The growth and development of any nation largely depends on its human capital development, often encapsulated in training and education. The public education system in Nigeria is fraught with regular episodes of industrial action by academic and allied workers. This contributes to a loss of confidence in these institutions, and disruption in education. As a result, young people seek opportunities to study outside Nigeria.
Educating youth on illegal migration
This often leads to a form of step migration, where most students would rather remain in destination countries, to seek greener pastures at the end of their studies, than return home. Jessica was lured by traffickers who promised her the better prospect of an uninterrupted education abroad. “During the first-term holidays in secondary school, a family friend told my parents that he would take me to Italy to continue my education. My parents succumbed to the idea because they felt that in Italy my education would be unhindered.” She later realized that she had been deceived, and returned home.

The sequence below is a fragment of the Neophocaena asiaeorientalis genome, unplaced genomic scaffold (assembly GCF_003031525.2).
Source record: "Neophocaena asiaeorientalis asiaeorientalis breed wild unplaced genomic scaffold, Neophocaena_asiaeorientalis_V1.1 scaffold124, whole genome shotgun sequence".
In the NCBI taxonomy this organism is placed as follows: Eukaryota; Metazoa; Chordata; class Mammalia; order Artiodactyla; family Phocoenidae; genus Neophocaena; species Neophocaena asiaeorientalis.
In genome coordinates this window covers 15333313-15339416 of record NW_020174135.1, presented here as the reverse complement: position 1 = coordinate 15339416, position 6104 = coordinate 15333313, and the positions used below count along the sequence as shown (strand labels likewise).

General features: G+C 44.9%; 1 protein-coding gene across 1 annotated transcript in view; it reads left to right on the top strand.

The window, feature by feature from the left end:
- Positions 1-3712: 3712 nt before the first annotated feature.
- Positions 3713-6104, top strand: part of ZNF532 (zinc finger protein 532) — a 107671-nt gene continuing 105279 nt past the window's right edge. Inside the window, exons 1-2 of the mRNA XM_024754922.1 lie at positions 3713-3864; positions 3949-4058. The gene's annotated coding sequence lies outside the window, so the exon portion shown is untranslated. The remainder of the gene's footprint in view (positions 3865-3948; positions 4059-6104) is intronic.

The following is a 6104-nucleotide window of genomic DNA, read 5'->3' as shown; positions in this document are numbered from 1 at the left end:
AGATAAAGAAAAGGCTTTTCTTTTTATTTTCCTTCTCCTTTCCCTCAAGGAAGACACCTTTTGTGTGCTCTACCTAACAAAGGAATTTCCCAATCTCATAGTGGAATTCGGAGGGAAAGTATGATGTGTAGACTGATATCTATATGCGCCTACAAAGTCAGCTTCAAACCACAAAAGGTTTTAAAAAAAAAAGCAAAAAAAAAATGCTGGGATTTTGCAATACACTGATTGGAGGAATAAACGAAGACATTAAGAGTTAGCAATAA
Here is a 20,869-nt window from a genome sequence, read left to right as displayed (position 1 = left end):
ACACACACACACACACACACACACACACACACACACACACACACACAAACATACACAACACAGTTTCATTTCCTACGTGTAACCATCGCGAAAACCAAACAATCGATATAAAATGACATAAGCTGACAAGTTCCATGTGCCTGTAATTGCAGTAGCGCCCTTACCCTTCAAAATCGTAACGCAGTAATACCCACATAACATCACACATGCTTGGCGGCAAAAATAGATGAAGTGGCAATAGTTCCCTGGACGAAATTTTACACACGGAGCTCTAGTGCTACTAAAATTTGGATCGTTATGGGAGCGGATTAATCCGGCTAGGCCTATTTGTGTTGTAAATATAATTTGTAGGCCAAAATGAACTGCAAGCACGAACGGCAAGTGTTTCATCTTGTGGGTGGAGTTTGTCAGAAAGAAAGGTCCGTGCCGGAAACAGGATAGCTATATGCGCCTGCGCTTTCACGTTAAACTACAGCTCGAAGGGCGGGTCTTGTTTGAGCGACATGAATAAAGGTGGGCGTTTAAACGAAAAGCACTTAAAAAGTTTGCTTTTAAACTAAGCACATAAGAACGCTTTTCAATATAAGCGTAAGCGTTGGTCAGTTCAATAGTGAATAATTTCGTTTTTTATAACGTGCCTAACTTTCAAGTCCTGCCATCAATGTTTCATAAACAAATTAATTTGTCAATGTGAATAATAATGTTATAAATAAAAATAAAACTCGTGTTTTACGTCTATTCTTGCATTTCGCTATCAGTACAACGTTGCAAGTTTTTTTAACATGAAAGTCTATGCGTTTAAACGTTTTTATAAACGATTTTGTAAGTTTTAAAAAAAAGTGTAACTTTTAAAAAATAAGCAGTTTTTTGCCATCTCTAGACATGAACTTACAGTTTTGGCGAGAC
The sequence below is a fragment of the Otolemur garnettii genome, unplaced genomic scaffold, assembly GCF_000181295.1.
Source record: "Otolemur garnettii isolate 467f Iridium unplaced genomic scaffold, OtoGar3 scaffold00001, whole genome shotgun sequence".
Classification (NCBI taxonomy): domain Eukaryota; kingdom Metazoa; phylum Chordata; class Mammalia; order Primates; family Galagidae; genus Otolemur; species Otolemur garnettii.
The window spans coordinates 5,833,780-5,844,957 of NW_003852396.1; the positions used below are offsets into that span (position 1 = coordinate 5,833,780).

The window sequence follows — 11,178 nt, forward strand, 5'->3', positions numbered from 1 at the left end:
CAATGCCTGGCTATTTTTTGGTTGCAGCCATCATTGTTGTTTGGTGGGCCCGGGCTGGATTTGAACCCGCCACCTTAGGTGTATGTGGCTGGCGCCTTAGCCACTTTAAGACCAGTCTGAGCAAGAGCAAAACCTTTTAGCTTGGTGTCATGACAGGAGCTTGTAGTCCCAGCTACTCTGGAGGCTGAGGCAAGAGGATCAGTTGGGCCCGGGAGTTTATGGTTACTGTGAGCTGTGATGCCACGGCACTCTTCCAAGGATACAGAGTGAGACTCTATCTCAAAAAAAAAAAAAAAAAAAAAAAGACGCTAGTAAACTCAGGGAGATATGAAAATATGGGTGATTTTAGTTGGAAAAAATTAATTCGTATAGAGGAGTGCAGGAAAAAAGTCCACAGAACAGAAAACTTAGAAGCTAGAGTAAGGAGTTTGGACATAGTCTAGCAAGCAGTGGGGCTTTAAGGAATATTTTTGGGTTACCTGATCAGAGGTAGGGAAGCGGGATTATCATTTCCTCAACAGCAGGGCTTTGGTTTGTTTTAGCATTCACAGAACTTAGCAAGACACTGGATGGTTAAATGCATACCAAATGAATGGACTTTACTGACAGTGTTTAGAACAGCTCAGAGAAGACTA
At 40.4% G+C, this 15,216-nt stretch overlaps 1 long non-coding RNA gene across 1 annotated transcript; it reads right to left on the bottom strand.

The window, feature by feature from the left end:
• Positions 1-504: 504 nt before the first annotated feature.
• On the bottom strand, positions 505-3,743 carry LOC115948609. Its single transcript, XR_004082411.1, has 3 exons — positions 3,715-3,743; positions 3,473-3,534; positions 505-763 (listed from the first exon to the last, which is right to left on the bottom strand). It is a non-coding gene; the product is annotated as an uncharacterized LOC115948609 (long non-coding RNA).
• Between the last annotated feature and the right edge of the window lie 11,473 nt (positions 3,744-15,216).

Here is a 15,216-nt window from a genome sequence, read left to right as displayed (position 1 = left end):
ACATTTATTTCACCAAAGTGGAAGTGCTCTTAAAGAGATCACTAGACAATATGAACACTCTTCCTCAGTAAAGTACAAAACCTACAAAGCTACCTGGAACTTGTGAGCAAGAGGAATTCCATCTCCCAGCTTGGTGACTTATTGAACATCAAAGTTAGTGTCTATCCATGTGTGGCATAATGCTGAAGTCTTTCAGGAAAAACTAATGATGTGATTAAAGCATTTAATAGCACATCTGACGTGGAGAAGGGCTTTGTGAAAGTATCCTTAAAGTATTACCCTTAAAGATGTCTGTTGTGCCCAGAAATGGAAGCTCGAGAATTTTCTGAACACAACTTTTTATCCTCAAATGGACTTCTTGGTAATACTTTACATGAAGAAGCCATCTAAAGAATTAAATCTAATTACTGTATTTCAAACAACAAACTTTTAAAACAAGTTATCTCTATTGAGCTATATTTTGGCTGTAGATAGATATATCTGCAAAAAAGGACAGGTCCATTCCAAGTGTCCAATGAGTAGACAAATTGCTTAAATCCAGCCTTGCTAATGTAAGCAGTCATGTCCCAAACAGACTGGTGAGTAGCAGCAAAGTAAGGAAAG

Understanding the reasons these young Nigerians are susceptible to migration may lead to policy solutions. Nigeria must bridge inequality, create employment, and guarantee security for its population, so that young people do not want to leave. Programmes and activities should educate youth on the dangers and pitfalls of irregular migration – demystifying both the life of an irregular migrant, and the reality of living in destination countries. Secondary school curricula should include information on the rights of migrants and international migration procedures.
Nigeria must promote and build a youth-friendly economy, where enterprising young people are given the financial and practical support they need. Each of these interventions is vital to ensure that the country retains the army of skills and the capacities embodied in its youthful population.
*All names have been changed to protect the identities of those who participated in the study.
Empowering youth in Africa through media and communication, UNESCO's campaign to provide informed, verified, and balanced coverage of migration-related issues for young people in West and Central Africa by building the capacity of media, 2019.
African brain drain: Is there an alternative? The UNESCO Courier, January-March 2018